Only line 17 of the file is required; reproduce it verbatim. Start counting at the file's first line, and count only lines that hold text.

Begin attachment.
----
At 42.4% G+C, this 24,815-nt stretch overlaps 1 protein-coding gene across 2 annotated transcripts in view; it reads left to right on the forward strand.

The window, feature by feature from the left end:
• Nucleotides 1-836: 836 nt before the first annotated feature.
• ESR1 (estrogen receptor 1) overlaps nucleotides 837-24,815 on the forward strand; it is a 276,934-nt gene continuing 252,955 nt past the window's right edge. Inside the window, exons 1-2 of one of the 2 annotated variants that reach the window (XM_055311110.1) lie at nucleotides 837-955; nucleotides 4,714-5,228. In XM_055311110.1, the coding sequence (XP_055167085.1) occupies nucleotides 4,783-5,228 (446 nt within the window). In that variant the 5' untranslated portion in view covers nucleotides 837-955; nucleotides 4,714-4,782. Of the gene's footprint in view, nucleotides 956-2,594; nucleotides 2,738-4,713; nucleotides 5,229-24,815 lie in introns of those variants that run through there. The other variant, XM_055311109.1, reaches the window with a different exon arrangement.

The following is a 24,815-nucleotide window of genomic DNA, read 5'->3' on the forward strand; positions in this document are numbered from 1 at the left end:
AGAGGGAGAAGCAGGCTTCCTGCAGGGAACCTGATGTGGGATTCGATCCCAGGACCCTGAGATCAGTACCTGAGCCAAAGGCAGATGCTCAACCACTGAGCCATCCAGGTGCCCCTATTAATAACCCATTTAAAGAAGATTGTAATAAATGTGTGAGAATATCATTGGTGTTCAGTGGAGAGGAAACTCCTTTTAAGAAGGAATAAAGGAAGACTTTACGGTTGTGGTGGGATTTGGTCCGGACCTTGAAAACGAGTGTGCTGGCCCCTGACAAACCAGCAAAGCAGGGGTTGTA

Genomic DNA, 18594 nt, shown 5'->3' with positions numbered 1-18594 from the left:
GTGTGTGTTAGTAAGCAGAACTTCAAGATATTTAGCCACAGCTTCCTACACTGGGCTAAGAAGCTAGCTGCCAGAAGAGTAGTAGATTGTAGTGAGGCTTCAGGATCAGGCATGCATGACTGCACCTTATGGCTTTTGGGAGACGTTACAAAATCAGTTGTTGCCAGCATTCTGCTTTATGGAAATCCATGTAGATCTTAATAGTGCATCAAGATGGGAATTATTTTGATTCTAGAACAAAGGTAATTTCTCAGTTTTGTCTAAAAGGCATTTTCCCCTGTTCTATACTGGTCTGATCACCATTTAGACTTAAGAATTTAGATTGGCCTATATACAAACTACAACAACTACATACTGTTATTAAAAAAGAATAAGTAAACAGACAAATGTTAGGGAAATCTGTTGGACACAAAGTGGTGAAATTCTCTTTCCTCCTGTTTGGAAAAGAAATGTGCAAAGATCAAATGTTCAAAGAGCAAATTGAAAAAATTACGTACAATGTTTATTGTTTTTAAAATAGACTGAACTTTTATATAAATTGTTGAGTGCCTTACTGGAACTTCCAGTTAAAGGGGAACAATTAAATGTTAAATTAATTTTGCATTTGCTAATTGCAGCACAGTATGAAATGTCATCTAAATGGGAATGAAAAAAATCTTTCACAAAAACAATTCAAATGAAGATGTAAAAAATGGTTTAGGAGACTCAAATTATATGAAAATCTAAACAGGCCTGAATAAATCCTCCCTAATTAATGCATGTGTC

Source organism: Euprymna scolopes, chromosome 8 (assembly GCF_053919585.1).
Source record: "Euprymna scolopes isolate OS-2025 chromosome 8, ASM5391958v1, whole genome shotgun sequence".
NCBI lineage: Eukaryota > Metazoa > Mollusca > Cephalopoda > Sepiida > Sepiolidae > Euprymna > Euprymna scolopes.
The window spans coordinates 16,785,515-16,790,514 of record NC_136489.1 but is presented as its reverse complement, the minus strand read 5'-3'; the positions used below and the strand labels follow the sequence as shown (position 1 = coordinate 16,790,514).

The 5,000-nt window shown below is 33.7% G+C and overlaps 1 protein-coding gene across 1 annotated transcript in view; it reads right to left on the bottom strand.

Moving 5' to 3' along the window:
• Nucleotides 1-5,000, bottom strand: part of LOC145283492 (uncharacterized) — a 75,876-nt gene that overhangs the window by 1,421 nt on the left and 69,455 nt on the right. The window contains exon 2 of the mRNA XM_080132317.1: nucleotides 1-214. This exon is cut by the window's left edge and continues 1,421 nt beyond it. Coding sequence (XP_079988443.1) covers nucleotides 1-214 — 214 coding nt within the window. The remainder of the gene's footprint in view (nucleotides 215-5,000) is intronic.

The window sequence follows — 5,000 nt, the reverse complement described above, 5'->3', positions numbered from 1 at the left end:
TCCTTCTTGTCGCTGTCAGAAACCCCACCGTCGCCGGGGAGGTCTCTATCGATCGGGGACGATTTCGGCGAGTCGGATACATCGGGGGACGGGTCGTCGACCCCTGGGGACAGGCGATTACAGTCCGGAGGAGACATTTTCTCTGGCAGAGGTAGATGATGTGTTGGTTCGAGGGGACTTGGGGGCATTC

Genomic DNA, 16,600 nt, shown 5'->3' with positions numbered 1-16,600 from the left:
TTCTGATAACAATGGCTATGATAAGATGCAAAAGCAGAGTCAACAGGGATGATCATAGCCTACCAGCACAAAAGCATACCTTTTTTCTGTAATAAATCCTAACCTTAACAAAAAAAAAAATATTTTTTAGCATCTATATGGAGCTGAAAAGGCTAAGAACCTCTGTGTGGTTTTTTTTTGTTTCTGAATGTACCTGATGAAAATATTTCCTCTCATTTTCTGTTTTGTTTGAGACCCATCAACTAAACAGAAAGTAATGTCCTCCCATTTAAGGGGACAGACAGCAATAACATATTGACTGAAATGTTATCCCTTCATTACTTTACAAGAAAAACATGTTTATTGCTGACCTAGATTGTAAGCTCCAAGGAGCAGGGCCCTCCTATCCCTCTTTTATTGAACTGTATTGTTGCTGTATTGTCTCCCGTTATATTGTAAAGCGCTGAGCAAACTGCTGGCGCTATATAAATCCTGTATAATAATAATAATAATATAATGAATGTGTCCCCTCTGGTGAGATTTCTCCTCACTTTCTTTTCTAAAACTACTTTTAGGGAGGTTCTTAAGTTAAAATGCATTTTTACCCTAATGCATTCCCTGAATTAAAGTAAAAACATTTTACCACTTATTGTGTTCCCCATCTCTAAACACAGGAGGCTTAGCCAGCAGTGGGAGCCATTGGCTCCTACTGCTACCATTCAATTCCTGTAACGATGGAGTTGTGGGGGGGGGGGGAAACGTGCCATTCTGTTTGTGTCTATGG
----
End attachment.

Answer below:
TCCTTCTTGTCGCTGTCAGAAACCCCACCGTCGCCGGGGAGGTCTCTATCGATCGGGGACGATTTCGGCGAGTCGGATACATCGGGGGACGGGTCGTCGACCCCTGGGGACAGGCGATTACAGTCCGGAGGAGACATTTTCTCTGGCAGAGGTAGATGATGTGTTGGTTCGAGGGGACTTGGGGGCATTC